A Dream Realized {On Writing at Chautauqua}

Me, in a hat, realizing a dream.

On one hand, it might not look like much, for it’s just a picture of me in my favorite hat. And for those of you who know how much I loathe having my picture made, I’m actually okay with this one. Because it’s not about image; it’s about a dream come true.

Last week I had the honor of leading a writing workshop at the Chautauqua Institution (“The Language of Loss: Putting Grief into Words”). Since first stepping foot on that magical spot some twenty years ago I’ve known it would change my life. And it has.

I’ve learned a lot about subjects ranging from history to religion; made friends; eaten really good food at the Brick Room and the White Inn in nearby Fredonia, New York; heard Garrison Keillor, Carol Channing, and Salman Rushdie, to name just a few; wandered small towns with names like Ashville and Westfield and thereby come to love a part of the country I hadn’t known before. All that has been great. But now, now the best part is that I got to commune with creative-soulfuls for a week, people who were willing to write their hearts out with a stranger.

Each day we came, gathering around the table in an unairconditioned room in a former elementary school turned community center. We brought our pens and our journals and our deep-down stories. We opened the windows, turned on the fans, and wrote. In so doing, we formed a community where it was safe to tell our stories without fear of critique, or judgment, or comparison. No one cared about split infinities or potential for publication or increasing blog followers.

Instead, our concern was forming a kindred-spirit container for the sacred act of sharing those stories we don’t often get to talk about, the ones from the gut, the ones that hurt. Those writers were brave, and considerate, and willing. They were “good with words” and lovely with one another. I was inspired, humbled, and made grateful. Thank you, Chautauqua, for the experiences and the memories, yes. But especially the people.

Writing Prompt: What step can you take today, this very minute, toward realizing one of your dreams? I’ll set the timer for 20 minutes. Go!

 

 

Everyday Redemption

support-handsI’ve been thinking about redemption a lot lately, the ordinary layperson kind, not the overwhelming Biblical sort. You might call it garden-variety grace, whatever that otherworldly “thing” is that softens your day and lets you keep going. It might not be grand enough to wash away your sinful past, but it will carry you through to dinner.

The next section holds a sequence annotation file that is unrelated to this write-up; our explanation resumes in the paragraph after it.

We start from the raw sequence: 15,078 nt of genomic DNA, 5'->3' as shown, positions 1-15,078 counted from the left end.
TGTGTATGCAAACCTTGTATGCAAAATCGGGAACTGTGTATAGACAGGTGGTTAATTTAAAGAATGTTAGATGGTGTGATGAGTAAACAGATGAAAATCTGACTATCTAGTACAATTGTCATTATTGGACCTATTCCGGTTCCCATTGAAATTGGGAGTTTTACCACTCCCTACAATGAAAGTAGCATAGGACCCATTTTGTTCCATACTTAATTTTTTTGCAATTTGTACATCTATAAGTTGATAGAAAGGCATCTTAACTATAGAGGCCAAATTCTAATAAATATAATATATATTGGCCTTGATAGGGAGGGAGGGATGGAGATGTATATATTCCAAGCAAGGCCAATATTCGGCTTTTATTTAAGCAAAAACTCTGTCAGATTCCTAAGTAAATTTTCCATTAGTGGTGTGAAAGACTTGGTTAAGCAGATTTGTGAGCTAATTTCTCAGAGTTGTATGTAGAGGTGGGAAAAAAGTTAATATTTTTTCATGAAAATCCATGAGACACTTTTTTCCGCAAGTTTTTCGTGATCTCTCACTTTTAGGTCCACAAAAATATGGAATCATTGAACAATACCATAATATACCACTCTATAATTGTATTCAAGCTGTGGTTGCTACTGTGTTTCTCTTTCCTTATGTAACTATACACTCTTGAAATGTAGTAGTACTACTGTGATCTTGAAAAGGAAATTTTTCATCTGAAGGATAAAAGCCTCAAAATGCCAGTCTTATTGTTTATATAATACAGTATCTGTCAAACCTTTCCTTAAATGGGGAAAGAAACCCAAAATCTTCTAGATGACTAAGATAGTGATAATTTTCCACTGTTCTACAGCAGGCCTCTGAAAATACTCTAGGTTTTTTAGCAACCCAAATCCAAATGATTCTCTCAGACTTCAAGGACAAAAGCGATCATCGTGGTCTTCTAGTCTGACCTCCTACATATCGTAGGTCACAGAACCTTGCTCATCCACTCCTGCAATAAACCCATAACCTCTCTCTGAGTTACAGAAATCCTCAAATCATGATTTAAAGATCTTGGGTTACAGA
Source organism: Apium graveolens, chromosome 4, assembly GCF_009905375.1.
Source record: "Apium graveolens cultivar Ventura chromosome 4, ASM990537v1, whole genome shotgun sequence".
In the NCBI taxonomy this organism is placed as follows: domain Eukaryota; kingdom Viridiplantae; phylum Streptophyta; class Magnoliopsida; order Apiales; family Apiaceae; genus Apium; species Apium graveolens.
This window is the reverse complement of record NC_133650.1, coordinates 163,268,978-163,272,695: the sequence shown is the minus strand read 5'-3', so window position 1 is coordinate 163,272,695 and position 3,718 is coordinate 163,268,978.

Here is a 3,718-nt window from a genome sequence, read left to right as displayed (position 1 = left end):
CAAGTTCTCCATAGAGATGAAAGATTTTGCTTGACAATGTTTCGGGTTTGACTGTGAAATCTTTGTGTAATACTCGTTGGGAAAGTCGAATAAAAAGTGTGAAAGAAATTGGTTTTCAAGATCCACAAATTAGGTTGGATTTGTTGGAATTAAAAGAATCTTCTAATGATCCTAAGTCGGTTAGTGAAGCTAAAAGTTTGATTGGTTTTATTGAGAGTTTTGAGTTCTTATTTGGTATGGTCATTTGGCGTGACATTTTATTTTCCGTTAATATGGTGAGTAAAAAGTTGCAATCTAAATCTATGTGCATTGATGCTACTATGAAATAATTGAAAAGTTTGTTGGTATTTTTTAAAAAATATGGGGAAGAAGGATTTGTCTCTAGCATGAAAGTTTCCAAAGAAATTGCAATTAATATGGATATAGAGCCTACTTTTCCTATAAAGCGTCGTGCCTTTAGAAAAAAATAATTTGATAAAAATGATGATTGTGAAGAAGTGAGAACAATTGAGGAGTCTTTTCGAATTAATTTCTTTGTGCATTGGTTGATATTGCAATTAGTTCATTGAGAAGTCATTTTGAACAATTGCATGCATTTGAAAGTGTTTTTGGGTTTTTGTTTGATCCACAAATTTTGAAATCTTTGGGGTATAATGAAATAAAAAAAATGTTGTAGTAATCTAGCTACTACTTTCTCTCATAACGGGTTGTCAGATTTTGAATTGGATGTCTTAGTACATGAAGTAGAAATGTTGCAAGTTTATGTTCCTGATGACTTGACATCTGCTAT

I’m talking about the kind of mending that allows you to realize, deep down in your gut where it counts, that you did the best you could, that you meant no harm, that you will try again tomorrow to do better. That you are a well-intentioned Everywoman making her way in the world with as much awareness and intention as you can muster, and that sometimes you don’t get it right. (Why do my mistakes, even the small ones, shame and haunt me so?)

You might call it a spiritual do-over, a chance to say you’re sorry; give money to the man in front of the grocery store; rescind the honking of your horn at the driver who hesitated too long to suit you at the corner of Hillsboro Road and Abbott Martin; call your mother because she gets scared at night now that your father is dead.

Maybe it looks like an opportunity to be forgiven my own self, this everyday redemption I dream about.

Amy Lyles Wilson

Writing Prompt: When did you first experience redemption? I’ll set the timer for 20 minutes. Go!

Childhood Crockery {Or, How I Cleaned Out My Pantry and Connected With An Old Friend}

IMG_4415I ate a lot of leftovers out of this dish as child. Creamed potatoes on one side, black-eyed peas on the other. Cheese grits and fried okra. Maybe corn pudding and salmon croquettes, if Mom was feeling adventurous.

I pull it out from the back of the pantry as I make attempts to shed my home—and thereby my self—of items (attachments?) I no longer need. I am listening to Joan Armatrading. In an instant I begin to cry.

“Show some emotion, put expression in your eyes” she sings. “Light up if you’re feeling happy, but if it’s bad then let those tears roll down.” And so I do, as I make my way off the stepladder, fearful I might fall because I am breaking down on an otherwise lovely, sunny day on which I do not have a care in the world besides losing ten pounds and a leak in the guest bathroom.